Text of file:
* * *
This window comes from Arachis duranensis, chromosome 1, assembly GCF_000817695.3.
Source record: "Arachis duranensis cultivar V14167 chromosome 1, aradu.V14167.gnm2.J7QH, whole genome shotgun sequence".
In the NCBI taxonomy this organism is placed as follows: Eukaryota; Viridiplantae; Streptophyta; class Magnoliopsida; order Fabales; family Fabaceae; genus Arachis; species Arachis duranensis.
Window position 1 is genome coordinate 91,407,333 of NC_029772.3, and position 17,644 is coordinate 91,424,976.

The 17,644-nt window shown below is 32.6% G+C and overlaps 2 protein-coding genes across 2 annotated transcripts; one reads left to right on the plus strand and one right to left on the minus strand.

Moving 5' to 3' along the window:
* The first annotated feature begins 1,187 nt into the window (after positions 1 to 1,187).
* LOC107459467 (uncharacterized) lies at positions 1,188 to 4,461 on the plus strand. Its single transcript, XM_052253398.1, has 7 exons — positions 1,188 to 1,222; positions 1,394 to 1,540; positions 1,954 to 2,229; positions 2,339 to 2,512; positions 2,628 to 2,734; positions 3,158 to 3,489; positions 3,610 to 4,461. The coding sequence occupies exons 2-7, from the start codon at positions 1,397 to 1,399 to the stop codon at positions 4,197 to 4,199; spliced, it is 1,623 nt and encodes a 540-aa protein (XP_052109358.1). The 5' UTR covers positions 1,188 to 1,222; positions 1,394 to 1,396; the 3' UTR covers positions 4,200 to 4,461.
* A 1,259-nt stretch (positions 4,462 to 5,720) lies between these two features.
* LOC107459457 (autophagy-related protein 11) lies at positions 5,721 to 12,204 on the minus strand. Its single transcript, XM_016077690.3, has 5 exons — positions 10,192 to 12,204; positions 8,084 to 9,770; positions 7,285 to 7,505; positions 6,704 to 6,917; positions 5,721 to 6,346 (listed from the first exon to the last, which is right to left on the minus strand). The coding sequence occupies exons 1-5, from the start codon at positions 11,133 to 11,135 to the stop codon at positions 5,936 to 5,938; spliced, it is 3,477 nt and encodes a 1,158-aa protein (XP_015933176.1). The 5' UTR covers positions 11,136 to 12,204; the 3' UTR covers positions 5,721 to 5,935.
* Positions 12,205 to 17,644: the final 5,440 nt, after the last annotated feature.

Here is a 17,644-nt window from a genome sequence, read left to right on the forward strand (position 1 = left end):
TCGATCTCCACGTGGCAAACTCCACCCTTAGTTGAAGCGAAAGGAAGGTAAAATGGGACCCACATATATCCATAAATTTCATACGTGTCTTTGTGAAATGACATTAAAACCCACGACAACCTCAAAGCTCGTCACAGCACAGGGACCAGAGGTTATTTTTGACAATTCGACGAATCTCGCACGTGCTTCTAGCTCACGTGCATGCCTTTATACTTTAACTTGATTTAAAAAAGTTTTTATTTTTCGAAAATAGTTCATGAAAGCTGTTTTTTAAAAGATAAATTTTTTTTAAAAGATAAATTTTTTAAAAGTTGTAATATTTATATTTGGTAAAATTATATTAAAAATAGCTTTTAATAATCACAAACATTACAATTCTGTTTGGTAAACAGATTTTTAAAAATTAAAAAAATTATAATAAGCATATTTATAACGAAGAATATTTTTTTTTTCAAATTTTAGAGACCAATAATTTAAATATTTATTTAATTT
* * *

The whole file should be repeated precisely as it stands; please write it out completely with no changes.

This window comes from Arachis duranensis, chromosome 1, assembly GCF_000817695.3.
Source record: "Arachis duranensis cultivar V14167 chromosome 1, aradu.V14167.gnm2.J7QH, whole genome shotgun sequence".
In the NCBI taxonomy this organism is placed as follows: Eukaryota; Viridiplantae; Streptophyta; class Magnoliopsida; order Fabales; family Fabaceae; genus Arachis; species Arachis duranensis.
Window position 1 is genome coordinate 91,407,333 of NC_029772.3, and position 17,644 is coordinate 91,424,976.

The 17,644-nt window shown below is 32.6% G+C and overlaps 2 protein-coding genes across 2 annotated transcripts; one reads left to right on the plus strand and one right to left on the minus strand.

Moving 5' to 3' along the window:
* The first annotated feature begins 1,187 nt into the window (after positions 1 to 1,187).
* LOC107459467 (uncharacterized) lies at positions 1,188 to 4,461 on the plus strand. Its single transcript, XM_052253398.1, has 7 exons — positions 1,188 to 1,222; positions 1,394 to 1,540; positions 1,954 to 2,229; positions 2,339 to 2,512; positions 2,628 to 2,734; positions 3,158 to 3,489; positions 3,610 to 4,461. The coding sequence occupies exons 2-7, from the start codon at positions 1,397 to 1,399 to the stop codon at positions 4,197 to 4,199; spliced, it is 1,623 nt and encodes a 540-aa protein (XP_052109358.1). The 5' UTR covers positions 1,188 to 1,222; positions 1,394 to 1,396; the 3' UTR covers positions 4,200 to 4,461.
* A 1,259-nt stretch (positions 4,462 to 5,720) lies between these two features.
* LOC107459457 (autophagy-related protein 11) lies at positions 5,721 to 12,204 on the minus strand. Its single transcript, XM_016077690.3, has 5 exons — positions 10,192 to 12,204; positions 8,084 to 9,770; positions 7,285 to 7,505; positions 6,704 to 6,917; positions 5,721 to 6,346 (listed from the first exon to the last, which is right to left on the minus strand). The coding sequence occupies exons 1-5, from the start codon at positions 11,133 to 11,135 to the stop codon at positions 5,936 to 5,938; spliced, it is 3,477 nt and encodes a 1,158-aa protein (XP_015933176.1). The 5' UTR covers positions 11,136 to 12,204; the 3' UTR covers positions 5,721 to 5,935.
* Positions 12,205 to 17,644: the final 5,440 nt, after the last annotated feature.

Here is a 17,644-nt window from a genome sequence, read left to right on the forward strand (position 1 = left end):
TCGATCTCCACGTGGCAAACTCCACCCTTAGTTGAAGCGAAAGGAAGGTAAAATGGGACCCACATATATCCATAAATTTCATACGTGTCTTTGTGAAATGACATTAAAACCCACGACAACCTCAAAGCTCGTCACAGCACAGGGACCAGAGGTTATTTTTGACAATTCGACGAATCTCGCACGTGCTTCTAGCTCACGTGCATGCCTTTATACTTTAACTTGATTTAAAAAAGTTTTTATTTTTCGAAAATAGTTCATGAAAGCTGTTTTTTAAAAGATAAATTTTTTTTAAAAGATAAATTTTTTAAAAGTTGTAATATTTATATTTGGTAAAATTATATTAAAAATAGCTTTTAATAATCACAAACATTACAATTCTGTTTGGTAAACAGATTTTTAAAAATTAAAAAAATTATAATAAGCATATTTATAACGAAGAATATTTTTTTTTTCAAATTTTAGAGACCAATAATTTAAATATTTATTTAATTT